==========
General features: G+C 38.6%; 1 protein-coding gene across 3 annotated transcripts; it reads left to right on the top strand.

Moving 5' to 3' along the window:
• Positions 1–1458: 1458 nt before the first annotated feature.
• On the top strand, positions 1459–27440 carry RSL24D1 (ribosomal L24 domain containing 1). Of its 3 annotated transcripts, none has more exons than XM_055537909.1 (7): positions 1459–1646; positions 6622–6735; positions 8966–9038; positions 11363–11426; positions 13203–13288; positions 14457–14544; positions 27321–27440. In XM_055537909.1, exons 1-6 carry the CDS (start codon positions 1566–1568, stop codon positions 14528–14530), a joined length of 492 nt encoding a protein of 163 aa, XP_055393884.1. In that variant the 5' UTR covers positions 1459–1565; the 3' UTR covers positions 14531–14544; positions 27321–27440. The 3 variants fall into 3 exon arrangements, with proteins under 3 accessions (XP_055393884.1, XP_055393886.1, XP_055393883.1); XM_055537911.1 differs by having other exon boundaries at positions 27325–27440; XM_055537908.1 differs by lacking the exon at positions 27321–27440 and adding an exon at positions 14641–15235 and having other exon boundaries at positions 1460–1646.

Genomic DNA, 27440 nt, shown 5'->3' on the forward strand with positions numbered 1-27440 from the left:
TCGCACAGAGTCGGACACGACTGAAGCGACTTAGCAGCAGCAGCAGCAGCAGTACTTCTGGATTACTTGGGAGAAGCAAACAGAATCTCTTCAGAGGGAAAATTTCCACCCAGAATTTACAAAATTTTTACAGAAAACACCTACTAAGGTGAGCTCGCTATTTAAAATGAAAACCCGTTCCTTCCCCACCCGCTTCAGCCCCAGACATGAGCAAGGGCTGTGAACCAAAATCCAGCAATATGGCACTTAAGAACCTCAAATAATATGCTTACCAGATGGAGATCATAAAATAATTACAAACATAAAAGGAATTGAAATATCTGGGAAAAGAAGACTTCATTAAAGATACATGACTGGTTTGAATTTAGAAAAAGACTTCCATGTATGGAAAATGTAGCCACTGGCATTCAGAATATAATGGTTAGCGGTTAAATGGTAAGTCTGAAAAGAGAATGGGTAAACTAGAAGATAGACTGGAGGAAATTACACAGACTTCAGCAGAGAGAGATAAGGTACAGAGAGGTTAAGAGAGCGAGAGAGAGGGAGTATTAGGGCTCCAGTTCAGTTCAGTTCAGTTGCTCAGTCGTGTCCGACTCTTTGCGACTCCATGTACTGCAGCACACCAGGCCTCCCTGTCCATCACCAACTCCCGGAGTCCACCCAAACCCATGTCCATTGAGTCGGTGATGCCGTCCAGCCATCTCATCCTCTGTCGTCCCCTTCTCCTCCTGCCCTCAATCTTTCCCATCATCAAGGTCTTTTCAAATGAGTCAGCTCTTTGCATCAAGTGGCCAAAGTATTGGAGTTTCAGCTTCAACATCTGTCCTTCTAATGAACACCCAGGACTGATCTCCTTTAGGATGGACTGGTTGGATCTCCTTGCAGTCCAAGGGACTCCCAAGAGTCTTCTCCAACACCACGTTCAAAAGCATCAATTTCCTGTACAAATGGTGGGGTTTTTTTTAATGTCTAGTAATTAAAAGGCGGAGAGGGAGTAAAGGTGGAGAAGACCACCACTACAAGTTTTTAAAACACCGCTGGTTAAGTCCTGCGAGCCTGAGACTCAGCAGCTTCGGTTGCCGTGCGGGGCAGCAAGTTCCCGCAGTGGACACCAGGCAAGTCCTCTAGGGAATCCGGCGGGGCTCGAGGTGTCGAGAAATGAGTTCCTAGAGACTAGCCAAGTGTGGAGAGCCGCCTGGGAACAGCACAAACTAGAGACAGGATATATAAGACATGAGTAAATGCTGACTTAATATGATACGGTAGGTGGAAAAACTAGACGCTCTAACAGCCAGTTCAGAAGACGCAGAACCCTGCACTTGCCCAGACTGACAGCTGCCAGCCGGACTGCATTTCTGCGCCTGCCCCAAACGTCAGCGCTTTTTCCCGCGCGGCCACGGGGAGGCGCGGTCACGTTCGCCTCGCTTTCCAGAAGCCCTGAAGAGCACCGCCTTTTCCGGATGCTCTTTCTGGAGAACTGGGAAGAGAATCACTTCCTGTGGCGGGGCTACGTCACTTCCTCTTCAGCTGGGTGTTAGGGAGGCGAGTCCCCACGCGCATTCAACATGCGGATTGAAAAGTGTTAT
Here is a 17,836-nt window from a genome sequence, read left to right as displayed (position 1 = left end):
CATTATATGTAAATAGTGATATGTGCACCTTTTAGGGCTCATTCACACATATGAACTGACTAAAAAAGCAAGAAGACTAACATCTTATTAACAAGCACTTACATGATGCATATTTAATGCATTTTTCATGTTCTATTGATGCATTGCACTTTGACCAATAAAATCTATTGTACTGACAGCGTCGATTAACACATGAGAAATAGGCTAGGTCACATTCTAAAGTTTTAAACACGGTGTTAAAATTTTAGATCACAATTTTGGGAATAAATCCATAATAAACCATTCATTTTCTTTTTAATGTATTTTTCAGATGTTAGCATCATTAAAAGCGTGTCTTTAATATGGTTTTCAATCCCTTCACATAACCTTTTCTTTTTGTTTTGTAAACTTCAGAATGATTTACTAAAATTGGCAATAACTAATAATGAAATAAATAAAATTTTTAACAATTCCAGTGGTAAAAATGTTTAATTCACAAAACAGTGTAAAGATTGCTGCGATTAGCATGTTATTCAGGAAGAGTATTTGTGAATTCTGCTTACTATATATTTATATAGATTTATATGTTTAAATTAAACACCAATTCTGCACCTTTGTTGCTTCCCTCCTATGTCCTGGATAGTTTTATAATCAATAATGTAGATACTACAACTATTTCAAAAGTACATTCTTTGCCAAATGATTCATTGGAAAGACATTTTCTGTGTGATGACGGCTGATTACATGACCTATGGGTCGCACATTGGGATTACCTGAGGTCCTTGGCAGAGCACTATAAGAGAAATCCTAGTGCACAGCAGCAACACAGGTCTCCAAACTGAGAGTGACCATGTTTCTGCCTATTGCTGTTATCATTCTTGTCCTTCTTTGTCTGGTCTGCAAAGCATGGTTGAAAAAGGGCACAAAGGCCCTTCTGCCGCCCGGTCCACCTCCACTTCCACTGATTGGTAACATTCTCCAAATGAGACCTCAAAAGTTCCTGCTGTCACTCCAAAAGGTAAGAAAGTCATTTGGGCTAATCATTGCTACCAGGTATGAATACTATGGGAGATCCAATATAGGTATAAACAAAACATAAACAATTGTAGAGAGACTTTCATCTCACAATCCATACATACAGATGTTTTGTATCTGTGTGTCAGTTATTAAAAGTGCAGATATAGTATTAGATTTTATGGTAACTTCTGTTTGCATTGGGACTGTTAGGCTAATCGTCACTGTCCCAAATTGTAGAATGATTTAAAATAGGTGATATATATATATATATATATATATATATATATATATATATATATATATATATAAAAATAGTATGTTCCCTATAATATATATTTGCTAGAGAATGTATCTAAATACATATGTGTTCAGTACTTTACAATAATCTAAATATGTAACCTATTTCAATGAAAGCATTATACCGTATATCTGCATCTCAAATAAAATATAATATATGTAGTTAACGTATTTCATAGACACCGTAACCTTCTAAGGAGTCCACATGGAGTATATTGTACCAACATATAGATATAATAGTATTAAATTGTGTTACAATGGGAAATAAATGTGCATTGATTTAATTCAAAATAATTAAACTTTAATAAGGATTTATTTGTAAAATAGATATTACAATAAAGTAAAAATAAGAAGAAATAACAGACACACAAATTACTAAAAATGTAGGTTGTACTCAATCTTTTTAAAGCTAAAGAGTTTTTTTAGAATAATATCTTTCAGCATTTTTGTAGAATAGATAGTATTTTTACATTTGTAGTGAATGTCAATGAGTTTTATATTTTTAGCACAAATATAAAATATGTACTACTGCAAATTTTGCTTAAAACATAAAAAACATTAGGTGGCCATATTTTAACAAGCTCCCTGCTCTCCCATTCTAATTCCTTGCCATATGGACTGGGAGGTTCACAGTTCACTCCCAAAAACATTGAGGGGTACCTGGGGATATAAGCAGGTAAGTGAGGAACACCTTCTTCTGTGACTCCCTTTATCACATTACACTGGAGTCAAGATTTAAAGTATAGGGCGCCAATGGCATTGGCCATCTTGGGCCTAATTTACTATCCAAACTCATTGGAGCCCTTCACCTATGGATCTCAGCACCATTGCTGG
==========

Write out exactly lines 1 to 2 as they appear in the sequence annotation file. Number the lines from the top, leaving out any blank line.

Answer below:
General features: G+C 38.6%; 1 protein-coding gene across 3 annotated transcripts; it reads left to right on the top strand.

Moving 5' to 3' along the window: